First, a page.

Confusingly, when Google builds a new product the company doesn’t always make sure it plays nicely with the company’s existing (and often extremely popular) offerings. Take Google Chrome, for example. When the web browser was launched (and even to this day), frustrated users still want to know why they can’t access their Google Bookmarks out-of-the-box or install the Google Toolbar.
The same inter-product inaccessibility happens with Chrome OS. While Gmail runs just fine on Chromebooks, there’s still no Google Talk voice and video plug-in shipping with the OS. Fortunately, there’s a relatively painless workaround that has been uncovered.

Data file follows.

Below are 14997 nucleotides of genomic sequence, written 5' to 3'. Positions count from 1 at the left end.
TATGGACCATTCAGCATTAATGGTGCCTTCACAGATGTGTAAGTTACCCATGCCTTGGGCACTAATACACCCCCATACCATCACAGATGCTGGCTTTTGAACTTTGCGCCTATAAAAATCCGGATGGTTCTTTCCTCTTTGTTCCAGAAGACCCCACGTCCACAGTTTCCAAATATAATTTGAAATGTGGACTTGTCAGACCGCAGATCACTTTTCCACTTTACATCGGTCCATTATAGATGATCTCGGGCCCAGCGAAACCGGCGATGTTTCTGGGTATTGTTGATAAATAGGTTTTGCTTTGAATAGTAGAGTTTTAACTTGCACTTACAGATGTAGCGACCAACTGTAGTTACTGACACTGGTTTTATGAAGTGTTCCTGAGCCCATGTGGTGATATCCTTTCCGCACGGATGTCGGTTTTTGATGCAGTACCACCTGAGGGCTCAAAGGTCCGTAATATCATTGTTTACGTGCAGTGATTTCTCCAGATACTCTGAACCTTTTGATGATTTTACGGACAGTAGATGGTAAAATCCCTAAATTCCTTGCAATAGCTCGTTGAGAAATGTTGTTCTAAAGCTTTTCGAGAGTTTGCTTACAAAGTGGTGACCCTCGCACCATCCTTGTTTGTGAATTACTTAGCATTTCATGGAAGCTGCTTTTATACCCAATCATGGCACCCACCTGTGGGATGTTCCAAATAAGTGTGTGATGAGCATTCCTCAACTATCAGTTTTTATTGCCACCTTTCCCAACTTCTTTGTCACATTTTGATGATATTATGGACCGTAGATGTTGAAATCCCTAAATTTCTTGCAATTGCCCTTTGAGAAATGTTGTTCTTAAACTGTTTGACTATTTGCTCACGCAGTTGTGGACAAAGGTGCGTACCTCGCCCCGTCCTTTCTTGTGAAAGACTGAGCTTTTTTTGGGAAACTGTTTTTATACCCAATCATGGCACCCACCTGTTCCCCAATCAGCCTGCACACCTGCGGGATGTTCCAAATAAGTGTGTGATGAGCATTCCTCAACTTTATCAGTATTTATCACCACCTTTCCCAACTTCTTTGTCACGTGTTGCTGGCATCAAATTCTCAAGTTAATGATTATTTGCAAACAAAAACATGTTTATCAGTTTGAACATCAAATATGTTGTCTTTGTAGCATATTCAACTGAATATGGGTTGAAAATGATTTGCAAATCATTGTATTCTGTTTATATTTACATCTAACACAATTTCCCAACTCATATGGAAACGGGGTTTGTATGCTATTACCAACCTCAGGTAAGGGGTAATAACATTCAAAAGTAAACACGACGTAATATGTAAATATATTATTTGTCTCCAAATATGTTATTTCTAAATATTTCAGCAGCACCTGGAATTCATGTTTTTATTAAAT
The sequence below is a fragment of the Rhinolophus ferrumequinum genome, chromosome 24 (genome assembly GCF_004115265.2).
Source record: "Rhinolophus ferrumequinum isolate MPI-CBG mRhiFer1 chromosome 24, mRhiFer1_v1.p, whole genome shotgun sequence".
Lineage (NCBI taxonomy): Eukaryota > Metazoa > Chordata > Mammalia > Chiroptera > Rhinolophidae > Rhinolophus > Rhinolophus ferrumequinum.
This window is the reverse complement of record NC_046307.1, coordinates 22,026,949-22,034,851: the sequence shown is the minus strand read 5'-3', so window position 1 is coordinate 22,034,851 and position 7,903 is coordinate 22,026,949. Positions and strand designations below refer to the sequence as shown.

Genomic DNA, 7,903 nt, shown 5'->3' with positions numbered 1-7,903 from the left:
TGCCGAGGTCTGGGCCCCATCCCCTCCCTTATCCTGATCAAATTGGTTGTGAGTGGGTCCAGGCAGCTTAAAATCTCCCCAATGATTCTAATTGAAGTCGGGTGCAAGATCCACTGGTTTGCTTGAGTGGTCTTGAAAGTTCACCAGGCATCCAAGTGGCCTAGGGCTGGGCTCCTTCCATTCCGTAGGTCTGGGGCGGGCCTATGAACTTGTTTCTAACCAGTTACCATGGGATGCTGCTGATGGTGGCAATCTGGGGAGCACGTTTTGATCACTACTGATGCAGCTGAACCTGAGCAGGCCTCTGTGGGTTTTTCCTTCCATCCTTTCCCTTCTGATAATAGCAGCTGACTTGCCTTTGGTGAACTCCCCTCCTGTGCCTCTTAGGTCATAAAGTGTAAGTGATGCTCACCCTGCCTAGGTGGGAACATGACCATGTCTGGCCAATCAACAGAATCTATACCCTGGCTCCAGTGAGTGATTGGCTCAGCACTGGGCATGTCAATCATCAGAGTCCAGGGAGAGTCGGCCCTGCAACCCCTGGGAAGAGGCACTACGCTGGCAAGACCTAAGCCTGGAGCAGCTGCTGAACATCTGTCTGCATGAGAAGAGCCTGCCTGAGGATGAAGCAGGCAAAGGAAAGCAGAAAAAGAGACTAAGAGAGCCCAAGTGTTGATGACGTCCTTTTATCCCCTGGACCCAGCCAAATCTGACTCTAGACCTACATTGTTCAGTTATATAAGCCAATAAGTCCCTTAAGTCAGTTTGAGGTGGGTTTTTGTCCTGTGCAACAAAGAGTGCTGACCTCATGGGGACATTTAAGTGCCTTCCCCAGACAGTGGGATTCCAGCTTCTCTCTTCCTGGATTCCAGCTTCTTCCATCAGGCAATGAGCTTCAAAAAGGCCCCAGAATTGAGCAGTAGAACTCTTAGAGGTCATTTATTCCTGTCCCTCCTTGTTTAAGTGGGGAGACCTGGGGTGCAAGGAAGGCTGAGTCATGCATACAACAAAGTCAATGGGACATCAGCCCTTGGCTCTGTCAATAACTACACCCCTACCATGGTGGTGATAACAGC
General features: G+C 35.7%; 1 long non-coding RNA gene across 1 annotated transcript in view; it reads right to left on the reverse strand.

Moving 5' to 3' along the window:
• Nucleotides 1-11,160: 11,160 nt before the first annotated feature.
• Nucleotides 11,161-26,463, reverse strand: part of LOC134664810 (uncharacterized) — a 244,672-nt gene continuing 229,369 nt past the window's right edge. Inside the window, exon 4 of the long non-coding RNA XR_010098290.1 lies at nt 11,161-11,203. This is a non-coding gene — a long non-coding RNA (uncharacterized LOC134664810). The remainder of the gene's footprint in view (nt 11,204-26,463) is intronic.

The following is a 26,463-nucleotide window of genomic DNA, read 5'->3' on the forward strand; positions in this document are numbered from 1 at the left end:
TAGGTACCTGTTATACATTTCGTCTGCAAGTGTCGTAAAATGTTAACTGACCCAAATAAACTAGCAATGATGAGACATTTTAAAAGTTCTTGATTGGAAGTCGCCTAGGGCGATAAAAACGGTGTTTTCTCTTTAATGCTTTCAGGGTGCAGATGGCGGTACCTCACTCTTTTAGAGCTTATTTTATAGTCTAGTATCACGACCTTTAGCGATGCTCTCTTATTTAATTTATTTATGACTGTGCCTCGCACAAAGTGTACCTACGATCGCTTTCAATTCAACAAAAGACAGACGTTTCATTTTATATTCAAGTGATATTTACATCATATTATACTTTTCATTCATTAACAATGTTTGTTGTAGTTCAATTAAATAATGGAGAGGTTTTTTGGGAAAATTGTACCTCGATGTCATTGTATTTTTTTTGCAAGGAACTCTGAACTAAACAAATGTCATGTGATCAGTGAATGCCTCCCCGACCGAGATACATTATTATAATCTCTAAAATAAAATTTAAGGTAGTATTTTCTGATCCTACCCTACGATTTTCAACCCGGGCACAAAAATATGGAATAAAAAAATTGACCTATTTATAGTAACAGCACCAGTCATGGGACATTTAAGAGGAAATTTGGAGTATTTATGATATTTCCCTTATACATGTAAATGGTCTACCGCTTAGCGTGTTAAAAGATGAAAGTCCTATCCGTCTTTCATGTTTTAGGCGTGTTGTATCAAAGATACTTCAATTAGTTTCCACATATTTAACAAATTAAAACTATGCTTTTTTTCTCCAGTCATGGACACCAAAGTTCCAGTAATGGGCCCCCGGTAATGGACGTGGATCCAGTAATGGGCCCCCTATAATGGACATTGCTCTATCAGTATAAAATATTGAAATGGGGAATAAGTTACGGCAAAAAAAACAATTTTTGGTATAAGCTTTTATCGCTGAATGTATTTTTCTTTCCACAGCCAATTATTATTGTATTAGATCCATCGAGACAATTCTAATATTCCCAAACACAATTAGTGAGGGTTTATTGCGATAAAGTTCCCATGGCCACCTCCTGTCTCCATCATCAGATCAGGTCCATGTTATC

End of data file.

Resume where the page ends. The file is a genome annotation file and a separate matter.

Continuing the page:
Just as early users discovered that wireless network adapter drivers could be easily dumped from a stock Ubuntu install to add broader device support to Chromium OS, the Google Talk plug-in can be easily bolted on with only minor tinkering.
To get started, download the plugin from this Dropbox share and extract its contents to a spare flash drive or SD card. Once you’ve done that, you’ll need to drop to fire up a terminal session on your Chrome OS (or Chromium OS) device and follow the instructions for copying the files and setting up symlinks over at Chrome OS Site.
The process is very straightforward and shouldn’t take more than a few minutes to complete… and they you’ll be able to utilize your mic and webcam during chat sessions on Gmail. Now they just need to get that Netflix plug-in working.